As I began low sodium cooking, I realized that I had it rather easy. I was a good cook to start with, and I was retired. I could spend several hours each day making everything from scratch. But I remembered back to my hectic days as a teacher, wife, and mother of two children. Coming home late in the afternoon, tired and with a load of papers to correct. I needed to fix something for dinner but had little energy or inspiration. So I relied on some convenience foods â€“ cream of whatever soups, rotisserie chicken, fully cooked sausages, etc.
I began to wonder about other people who had been told to follow a low sodium diet. I was sure some of them didnâ€™t have the time to dedicate to making everything from scratch. Probably some werenâ€™t skilled cooks. Or maybe they didnâ€™t enjoy cooking at all. Perhaps some couldnâ€™t afford to order tons of stuff from online sources. What were they supposed to do? It’s pretty easy for a doctor to say you should eat a very low sodium diet, but I bet that very few of them have ever had to try to live it â€“ day after day, week after week for years and years. I’d love for doctors to try living on a sodium restricted diet with their current (and probably limited) knowledge of cooking and see how well they handle it.
I decided to start blogging about my experiences trying to create good tasting low sodium dishes. I wanted to focus on helpful techniques rather than just recipes. I also wanted to discuss how to make readily available grocery store products work in a low sodium diet. But more than anything, I wanted to be honest and realistic about the challenges and pitfalls.
What is your favorite low sodium recipe? Cookbook or magazine (low so or not)? What low sodium or cooking blogs do you read weekly or daily, or find particularly helpful or inspiring?
To this day my cooking style hasnâ€™t really changed much. Iâ€™m still not one to follow recipes. However, Iâ€™ve become more experimental. I keep trying to improve the taste of old favorites. I try to assess each dish I make to see where I could do better. Iâ€™ve learned which dishes adapt well to a low sodium version and which do not. And, yes, there are some dishes that do not transition well to low or no salt. Iâ€™ve pretty much mastered low sodium yeast breads, and Iâ€™ve become quite the sleuth at the grocery store, searching out lower sodium products. My husband and I have become fairly adept at ordering lower sodium dishes in restaurants too. So from time to time we are able to join friends and family when dining out.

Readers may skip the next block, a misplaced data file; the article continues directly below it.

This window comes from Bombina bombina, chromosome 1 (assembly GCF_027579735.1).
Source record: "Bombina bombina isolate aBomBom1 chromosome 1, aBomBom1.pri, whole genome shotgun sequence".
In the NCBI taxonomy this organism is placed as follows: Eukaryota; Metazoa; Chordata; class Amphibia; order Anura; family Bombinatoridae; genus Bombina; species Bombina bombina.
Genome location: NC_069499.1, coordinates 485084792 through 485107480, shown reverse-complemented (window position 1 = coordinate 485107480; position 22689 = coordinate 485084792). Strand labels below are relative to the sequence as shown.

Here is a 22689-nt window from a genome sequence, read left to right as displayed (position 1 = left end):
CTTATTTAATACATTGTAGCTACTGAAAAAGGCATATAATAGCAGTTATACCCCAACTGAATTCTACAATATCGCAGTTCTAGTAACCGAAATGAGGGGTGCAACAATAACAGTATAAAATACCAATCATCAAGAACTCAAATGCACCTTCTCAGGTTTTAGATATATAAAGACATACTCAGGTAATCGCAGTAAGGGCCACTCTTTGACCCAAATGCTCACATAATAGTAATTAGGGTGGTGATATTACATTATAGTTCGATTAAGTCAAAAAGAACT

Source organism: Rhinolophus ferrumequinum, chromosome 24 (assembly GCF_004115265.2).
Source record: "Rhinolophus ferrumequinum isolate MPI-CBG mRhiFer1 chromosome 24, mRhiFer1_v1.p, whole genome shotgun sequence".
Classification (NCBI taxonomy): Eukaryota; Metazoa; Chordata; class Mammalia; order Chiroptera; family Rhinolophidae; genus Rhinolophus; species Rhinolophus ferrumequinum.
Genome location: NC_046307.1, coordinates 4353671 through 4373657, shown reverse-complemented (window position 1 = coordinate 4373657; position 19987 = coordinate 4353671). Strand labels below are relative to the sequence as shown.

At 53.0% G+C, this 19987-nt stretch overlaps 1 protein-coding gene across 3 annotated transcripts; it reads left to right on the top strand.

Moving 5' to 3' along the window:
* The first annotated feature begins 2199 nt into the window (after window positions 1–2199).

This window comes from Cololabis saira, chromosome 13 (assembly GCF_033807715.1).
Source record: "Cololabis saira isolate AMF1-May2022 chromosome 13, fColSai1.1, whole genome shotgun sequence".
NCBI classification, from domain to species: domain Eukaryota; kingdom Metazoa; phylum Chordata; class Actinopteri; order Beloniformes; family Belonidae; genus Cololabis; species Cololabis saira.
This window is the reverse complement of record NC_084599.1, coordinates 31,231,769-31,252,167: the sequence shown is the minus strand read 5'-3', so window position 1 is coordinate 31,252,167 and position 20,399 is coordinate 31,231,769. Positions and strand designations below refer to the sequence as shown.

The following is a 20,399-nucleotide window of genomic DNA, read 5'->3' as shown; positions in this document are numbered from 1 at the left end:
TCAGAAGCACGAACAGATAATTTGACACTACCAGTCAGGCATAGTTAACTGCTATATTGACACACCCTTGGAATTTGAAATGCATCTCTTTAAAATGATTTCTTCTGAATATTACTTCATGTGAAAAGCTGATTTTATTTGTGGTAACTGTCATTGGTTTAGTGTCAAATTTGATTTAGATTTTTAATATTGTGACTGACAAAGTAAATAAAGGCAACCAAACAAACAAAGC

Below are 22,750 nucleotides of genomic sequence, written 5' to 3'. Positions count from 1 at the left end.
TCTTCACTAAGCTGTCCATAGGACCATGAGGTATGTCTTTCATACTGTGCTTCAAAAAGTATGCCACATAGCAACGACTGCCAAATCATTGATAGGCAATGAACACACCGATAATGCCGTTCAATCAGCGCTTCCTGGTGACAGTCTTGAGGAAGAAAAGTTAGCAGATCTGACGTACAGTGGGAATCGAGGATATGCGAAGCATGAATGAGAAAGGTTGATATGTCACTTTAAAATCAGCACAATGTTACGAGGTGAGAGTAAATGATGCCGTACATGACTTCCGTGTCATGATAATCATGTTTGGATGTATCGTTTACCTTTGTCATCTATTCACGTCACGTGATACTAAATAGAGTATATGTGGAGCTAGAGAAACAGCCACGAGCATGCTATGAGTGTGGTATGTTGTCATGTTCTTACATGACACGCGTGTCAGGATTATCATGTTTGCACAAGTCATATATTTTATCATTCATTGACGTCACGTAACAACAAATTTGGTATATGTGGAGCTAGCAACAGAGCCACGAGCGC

I enjoy being a member of Garden Webâ€™s Cooking Forum. The members there share all kinds of recipes, tips, and useful information. I actually prefer to adapt regular recipes than to follow strictly low sodium recipes. Thatâ€™s especially true of yeast bread recipes. I receive the free e-newsletters from Dick Logue and Donald Gazzaniga, and I enjoy reading â€œThe Daily Dish.â€ Christy always has some really interesting recipes that are low sodium friendly. (Thank you, Sue, for that shameless plug…)
What do you miss most on a low sodium diet?
I donâ€™t care what anyone says, food prepared without salt tastes a bit flat. It doesnâ€™t taste bad, but you sense that something is missing. I think itâ€™s important to recognize that fact and accept it. Iâ€™ve had people tell me and Iâ€™ve read that if you cook without salt, your taste buds will change after a few months and you wonâ€™t miss the salt. I have not found that true. I notice that the salt is missing. But, again, that doesnâ€™t mean the food tastes bad, just different. However, the dishes I prepare must taste pretty good because weâ€™ve kept on this low sodium diet for six years now. My husband is doing pretty well, all things considered, and heâ€™s very appreciative of all my efforts.